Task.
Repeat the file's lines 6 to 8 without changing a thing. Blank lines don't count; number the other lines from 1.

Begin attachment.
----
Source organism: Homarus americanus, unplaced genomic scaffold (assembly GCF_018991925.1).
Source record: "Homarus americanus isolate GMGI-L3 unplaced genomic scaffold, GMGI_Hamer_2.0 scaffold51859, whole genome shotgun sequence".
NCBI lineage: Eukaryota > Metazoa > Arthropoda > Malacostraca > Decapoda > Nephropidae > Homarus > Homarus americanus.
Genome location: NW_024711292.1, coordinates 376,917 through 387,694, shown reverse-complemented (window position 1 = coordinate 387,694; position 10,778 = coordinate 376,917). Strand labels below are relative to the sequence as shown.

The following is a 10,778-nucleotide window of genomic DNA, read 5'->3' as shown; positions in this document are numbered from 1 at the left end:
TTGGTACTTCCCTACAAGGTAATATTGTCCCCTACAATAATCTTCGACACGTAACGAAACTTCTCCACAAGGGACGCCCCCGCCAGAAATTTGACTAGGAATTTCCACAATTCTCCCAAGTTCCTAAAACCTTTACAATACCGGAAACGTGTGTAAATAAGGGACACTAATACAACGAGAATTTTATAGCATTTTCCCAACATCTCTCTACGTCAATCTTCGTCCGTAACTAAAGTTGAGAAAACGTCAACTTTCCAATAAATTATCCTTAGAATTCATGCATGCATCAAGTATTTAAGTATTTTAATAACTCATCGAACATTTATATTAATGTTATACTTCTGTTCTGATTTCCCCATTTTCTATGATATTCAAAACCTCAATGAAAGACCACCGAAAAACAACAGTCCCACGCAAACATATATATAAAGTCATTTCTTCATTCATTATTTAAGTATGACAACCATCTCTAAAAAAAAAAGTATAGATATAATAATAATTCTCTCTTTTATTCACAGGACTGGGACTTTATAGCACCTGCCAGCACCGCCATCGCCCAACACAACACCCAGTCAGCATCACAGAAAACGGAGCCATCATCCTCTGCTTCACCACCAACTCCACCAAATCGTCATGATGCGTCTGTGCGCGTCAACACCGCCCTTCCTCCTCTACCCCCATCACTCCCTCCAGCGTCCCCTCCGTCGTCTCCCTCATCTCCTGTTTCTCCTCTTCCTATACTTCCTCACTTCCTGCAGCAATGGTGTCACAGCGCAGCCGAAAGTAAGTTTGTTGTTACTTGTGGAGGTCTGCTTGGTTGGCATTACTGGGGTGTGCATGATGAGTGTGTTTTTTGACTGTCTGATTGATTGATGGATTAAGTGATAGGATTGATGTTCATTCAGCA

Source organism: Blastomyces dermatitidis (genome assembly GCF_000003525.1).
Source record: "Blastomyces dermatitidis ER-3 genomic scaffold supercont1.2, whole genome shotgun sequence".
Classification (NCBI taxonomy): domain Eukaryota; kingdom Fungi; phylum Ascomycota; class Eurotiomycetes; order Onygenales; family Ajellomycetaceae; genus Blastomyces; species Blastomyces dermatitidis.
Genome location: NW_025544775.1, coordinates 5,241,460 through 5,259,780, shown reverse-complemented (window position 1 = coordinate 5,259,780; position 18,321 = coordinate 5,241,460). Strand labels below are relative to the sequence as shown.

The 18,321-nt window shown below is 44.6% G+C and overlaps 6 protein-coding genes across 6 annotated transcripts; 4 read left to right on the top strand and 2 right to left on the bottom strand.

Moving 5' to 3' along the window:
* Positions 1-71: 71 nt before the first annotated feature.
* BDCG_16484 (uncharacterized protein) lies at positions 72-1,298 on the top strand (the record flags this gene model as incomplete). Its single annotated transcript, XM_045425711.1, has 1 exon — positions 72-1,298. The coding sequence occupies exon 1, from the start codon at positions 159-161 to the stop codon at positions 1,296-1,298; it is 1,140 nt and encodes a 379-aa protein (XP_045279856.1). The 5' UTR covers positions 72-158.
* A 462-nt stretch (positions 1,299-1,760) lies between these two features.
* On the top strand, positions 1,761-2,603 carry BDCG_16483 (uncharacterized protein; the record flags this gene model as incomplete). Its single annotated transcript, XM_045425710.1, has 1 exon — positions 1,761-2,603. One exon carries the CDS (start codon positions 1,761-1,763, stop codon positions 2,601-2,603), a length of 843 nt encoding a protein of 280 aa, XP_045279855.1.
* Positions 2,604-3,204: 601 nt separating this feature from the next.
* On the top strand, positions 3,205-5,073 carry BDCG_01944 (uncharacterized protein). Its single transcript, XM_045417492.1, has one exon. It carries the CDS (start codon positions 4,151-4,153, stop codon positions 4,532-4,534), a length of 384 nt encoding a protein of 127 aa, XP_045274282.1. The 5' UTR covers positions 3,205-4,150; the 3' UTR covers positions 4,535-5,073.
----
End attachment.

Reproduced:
TTGGTACTTCCCTACAAGGTAATATTGTCCCCTACAATAATCTTCGACACGTAACGAAACTTCTCCACAAGGGACGCCCCCGCCAGAAATTTGACTAGGAATTTCCACAATTCTCCCAAGTTCCTAAAACCTTTACAATACCGGAAACGTGTGTAAATAAGGGACACTAATACAACGAGAATTTTATAGCATTTTCCCAACATCTCTCTACGTCAATCTTCGTCCGTAACTAAAGTTGAGAAAACGTCAACTTTCCAATAAATTATCCTTAGAATTCATGCATGCATCAAGTATTTAAGTATTTTAATAACTCATCGAACATTTATATTAATGTTATACTTCTGTTCTGATTTCCCCATTTTCTATGATATTCAAAACCTCAATGAAAGACCACCGAAAAACAACAGTCCCACGCAAACATATATATAAAGTCATTTCTTCATTCATTATTTAAGTATGACAACCATCTCTAAAAAAAAAAGTATAGATATAATAATAATTCTCTCTTTTATTCACAGGACTGGGACTTTATAGCACCTGCCAGCACCGCCATCGCCCAACACAACACCCAGTCAGCATCACAGAAAACGGAGCCATCATCCTCTGCTTCACCACCAACTCCACCAAATCGTCATGATGCGTCTGTGCGCGTCAACACCGCCCTTCCTCCTCTACCCCCATCACTCCCTCCAGCGTCCCCTCCGTCGTCTCCCTCATCTCCTGTTTCTCCTCTTCCTATACTTCCTCACTTCCTGCAGCAATGGTGTCACAGCGCAGCCGAAAGTAAGTTTGTTGTTACTTGTGGAGGTCTGCTTGGTTGGCATTACTGGGGTGTGCATGATGAGTGTGTTTTTTGACTGTCTGATTGATTGATGGATTAAGTGATAGGATTGATGTTCATTCAGCA

Source organism: Blastomyces dermatitidis (genome assembly GCF_000003525.1).
Source record: "Blastomyces dermatitidis ER-3 genomic scaffold supercont1.2, whole genome shotgun sequence".